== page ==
Finks, who at the time was the Saints' general manager, seemed a lock to replace Pete Rozelle in 1989 because the search committee was loaded with his supporters and had strongly recommended him. But a group of owners who felt they had not been part of the process refused to support him and Finks was never able to get enough votes, thus opening the door for Tagliabue as a compromise candidate. Rozelle was elected on the 33d ballot in 1960 and it took four months after the supposed final selection meeting to elect Tagliabue.
This time, 22 of 32 owners must approve Tagliabue's replacement, a number that is never easy to reach. Kraft has been adamant from the outset that all owners feel they've been heard and their opinions considered. That will happen for the final time tomorrow. Goodell will certainly be among the final four. Whether the son of former Senator Charles Goodell gets the job remains a mystery, and anyone who says otherwise is only guessing.
Kraft said with four finalists ``you will have someone who seems to come out of the blue. It's a dream job. If I was 10 years younger I'd be interested myself. A lot of people don't understand how hard the job is. It's not just sitting around with TV executives and going to games. It's seven days a week, 365 days a year."
It's a safe bet there will be interest in these numbersThe odds in Las Vegas have not wavered on the Patriots, who are still listed as 5-1 to win the Super Bowl Feb. 4 in Miami, but the same can't be said about the teams that met in the game last season.
The Seahawks opened at 5-1 in April but are now listed at the MGM/Mirage sportsbook at 15-2, while the defending champion Steelers were 6-1 but have fallen to 8-1. On the flip side, the Cowboys have improved from 10-1 before the release of Terrell Owens's autobiography (which, in the manner of Charles Barkley, he now claims misquoted him) to 6-1.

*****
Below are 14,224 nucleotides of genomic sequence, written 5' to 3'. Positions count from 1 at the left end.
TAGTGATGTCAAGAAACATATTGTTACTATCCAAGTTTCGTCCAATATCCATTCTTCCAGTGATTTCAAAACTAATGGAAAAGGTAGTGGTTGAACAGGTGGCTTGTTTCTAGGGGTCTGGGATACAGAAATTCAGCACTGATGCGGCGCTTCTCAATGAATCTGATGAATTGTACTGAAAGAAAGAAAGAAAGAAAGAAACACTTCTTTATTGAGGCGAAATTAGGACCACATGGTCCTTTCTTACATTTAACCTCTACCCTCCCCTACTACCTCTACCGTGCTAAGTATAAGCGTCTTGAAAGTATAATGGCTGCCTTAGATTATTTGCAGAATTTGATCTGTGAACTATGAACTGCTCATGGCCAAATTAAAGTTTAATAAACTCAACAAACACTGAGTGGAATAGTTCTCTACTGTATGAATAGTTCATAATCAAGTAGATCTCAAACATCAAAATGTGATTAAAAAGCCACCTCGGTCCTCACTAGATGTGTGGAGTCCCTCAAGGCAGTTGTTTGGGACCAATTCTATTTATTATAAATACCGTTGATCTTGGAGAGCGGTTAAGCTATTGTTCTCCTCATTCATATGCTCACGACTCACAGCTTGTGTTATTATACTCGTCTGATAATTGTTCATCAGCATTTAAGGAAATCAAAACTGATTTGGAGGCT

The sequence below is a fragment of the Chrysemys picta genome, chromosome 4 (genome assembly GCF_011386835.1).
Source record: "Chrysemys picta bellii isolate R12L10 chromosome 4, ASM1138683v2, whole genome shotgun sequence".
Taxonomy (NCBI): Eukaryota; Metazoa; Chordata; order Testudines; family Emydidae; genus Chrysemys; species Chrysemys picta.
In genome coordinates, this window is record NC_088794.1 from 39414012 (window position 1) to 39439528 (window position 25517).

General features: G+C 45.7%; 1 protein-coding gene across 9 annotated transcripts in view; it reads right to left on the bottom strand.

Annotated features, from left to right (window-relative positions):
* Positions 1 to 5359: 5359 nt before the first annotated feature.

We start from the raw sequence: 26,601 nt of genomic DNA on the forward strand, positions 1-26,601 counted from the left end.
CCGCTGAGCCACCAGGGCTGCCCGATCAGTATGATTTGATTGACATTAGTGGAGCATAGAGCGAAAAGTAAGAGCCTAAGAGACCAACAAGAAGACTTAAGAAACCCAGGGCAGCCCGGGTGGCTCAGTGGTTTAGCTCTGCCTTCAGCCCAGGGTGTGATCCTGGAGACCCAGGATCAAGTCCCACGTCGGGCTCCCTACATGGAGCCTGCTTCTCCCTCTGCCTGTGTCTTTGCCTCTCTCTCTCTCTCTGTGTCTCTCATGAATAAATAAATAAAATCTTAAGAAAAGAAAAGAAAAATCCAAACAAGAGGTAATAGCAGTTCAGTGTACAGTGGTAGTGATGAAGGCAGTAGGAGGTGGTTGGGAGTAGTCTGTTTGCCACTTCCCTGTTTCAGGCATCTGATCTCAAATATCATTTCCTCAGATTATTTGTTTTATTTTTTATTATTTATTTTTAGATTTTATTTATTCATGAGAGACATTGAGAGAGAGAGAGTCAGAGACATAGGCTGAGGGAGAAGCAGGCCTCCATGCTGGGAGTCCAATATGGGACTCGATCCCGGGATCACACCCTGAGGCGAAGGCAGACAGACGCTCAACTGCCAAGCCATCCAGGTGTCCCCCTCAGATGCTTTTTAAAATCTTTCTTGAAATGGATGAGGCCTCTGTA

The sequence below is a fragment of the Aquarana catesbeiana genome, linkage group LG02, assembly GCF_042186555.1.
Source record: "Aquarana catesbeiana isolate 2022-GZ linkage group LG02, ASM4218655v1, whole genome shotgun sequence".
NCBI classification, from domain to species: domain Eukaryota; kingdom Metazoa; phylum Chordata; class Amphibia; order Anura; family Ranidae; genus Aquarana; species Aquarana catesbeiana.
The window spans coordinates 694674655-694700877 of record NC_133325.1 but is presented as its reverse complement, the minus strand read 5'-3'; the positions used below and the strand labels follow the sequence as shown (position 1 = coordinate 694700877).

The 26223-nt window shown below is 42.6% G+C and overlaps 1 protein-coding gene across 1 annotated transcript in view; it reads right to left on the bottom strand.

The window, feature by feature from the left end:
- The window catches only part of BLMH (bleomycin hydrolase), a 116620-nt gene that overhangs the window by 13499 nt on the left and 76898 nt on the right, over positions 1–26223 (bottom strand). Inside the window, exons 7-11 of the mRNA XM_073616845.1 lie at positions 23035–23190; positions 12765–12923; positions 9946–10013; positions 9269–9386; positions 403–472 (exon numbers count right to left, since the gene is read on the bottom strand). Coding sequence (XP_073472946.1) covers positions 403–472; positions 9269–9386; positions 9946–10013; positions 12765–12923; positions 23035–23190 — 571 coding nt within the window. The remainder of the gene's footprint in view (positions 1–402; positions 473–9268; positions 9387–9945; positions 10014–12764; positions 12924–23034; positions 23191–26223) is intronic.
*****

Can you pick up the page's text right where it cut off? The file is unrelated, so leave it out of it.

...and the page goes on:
Which team is the longest shot? Mike Nolan's 49ers at 100-1 (but the Jets aren't far behind at 75-1). Somehow the Vikings and Ravens are both listed at 32-1, and the Lions are 38-1. How did oddsmaker Robert Walker arrive at those numbers? What happened to 30-1 or 40-1 for the non-math majors?
As far as winning the AFC, the Colts are 2-1 favorites with New England listed at 3-1. Tennessee and Houston (40-1) are both longer shots than the Jets (35-1). In the NFC, the favorites are Seattle and Carolina, each at 7-2.
Walker also has posted interesting bets in which you can pick one of two teams in a head-to-head battle to see which wins more regular-season games.
If you want the Patriots over the Colts, for example, it's -105 to bet the Patriots and -125, giving a half-game, to bet the Colts. For old friend Greg Lee, who still loves New Orleans, you can get the Saints over their sister city, Houston, but you have to give the Texans a game and a half (why would you do that?). Then again, the Saints are +105 if you like that bet, while the Texans are -125 plus 1 1/2 games.
Material from personal interviews, wire services, other beat writers, and league and team sources was used in this report.